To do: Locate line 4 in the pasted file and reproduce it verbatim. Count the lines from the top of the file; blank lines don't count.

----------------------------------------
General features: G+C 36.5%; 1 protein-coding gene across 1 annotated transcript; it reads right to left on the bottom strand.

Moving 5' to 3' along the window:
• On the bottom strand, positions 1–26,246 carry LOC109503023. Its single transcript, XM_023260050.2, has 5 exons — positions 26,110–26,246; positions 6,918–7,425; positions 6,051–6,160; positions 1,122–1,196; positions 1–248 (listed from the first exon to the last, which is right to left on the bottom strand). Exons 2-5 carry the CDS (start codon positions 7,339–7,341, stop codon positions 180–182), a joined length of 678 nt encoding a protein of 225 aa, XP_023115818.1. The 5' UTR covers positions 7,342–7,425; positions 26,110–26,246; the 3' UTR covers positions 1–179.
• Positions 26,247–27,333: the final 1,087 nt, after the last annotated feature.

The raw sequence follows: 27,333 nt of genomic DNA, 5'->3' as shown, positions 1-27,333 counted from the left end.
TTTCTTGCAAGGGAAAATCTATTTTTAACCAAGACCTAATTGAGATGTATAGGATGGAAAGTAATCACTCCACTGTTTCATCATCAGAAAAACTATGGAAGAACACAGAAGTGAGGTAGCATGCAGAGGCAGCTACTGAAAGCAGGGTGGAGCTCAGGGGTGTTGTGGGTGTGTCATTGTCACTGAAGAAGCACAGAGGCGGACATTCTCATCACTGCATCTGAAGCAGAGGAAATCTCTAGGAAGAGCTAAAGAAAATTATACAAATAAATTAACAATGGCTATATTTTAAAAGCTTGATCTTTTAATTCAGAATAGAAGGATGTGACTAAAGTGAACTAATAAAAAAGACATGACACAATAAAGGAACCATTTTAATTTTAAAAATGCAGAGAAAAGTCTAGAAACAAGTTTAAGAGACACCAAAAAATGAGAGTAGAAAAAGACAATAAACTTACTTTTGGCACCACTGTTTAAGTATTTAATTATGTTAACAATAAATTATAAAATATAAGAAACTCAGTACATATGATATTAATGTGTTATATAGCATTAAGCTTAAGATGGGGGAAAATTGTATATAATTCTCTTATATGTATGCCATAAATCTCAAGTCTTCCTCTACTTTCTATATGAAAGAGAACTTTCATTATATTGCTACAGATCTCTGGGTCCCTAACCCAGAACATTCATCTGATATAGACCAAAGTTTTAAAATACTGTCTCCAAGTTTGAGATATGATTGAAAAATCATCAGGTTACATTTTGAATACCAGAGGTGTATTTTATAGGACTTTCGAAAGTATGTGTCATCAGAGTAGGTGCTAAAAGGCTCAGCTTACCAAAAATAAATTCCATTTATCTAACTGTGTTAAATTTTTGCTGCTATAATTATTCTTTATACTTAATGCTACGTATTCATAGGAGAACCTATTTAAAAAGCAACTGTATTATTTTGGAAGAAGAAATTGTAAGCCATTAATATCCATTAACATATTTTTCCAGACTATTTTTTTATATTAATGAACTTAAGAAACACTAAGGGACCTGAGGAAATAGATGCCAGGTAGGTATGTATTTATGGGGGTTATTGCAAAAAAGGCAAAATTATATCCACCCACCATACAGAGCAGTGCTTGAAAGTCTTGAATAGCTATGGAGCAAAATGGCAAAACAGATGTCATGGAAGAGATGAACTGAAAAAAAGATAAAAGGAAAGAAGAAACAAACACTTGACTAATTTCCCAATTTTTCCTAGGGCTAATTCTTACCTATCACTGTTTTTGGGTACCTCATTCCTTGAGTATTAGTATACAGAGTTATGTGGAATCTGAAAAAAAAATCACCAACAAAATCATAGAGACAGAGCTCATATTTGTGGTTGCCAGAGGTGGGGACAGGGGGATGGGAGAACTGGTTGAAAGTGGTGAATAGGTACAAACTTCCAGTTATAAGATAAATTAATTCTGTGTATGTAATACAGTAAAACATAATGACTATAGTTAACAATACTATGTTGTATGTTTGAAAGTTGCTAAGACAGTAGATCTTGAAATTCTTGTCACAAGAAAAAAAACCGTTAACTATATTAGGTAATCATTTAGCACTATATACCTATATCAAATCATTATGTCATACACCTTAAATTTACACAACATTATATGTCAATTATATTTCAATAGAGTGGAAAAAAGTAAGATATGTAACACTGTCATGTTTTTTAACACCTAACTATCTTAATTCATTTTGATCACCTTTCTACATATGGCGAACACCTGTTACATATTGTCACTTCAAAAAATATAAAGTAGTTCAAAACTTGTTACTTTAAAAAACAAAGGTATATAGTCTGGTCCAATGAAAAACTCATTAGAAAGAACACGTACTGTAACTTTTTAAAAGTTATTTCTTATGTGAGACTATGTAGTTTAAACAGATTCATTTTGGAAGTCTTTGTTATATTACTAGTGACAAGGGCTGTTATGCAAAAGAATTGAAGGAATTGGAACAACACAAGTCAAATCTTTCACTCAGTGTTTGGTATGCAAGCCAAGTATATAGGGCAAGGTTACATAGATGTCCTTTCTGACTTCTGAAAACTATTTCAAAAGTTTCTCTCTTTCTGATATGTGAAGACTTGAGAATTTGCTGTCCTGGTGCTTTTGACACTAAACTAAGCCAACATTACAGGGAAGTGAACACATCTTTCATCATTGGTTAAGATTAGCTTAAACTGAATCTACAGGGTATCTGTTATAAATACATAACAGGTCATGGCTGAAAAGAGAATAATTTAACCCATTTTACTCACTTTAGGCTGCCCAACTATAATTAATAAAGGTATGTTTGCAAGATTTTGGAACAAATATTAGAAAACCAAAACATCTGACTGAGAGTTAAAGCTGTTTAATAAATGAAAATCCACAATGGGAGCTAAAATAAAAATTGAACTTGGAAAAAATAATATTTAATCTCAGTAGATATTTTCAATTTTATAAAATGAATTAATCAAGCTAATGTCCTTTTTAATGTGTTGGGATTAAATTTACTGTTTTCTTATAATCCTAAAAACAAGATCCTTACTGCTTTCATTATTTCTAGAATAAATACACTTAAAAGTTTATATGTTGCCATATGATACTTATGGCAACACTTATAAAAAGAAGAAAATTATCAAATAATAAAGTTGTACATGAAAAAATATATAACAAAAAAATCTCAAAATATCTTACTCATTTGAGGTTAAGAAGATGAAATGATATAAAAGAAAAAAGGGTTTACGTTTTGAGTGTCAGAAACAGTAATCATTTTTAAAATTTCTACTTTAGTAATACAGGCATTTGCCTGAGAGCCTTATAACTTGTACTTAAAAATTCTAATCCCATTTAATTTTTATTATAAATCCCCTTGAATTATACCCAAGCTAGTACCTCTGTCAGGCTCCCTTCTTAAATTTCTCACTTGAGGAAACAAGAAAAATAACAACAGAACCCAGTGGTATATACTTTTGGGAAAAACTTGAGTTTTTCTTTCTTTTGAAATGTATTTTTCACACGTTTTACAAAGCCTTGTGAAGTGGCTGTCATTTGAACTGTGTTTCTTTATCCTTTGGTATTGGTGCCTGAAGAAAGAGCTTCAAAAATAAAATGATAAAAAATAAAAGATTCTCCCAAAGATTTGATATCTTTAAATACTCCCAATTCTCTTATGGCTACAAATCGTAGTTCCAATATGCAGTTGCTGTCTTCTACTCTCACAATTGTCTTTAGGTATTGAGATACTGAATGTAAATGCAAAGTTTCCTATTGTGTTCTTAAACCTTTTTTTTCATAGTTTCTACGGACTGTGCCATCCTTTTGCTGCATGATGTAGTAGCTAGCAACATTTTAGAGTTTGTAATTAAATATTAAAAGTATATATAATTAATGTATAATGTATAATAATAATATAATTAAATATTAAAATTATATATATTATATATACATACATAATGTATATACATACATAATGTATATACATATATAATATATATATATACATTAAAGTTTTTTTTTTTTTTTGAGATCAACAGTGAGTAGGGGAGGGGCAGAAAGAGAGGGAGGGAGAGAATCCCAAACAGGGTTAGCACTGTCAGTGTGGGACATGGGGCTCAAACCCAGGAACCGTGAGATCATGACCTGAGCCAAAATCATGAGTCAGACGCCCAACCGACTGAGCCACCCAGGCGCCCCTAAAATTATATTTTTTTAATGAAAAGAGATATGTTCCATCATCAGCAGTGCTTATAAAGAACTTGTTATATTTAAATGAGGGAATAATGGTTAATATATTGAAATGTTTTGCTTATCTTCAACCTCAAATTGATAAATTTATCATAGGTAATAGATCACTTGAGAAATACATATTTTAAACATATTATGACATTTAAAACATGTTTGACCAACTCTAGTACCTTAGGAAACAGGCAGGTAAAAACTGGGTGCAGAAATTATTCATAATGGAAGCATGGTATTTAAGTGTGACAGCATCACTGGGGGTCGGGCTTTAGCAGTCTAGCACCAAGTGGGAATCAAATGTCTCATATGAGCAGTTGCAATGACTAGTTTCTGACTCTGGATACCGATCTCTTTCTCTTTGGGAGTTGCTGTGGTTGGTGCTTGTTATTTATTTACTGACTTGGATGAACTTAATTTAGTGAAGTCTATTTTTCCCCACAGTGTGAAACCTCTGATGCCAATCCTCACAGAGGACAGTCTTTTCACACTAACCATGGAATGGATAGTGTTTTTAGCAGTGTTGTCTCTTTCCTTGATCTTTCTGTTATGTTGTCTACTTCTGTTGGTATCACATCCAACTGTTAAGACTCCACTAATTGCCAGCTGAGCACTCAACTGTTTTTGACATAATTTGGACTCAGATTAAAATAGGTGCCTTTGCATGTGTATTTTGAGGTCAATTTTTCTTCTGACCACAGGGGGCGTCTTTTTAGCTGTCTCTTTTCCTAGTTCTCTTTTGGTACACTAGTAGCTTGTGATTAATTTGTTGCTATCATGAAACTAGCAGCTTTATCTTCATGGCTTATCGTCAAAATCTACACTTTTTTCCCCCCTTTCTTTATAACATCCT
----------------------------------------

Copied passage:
• Positions 26,247–27,333: the final 1,087 nt, after the last annotated feature.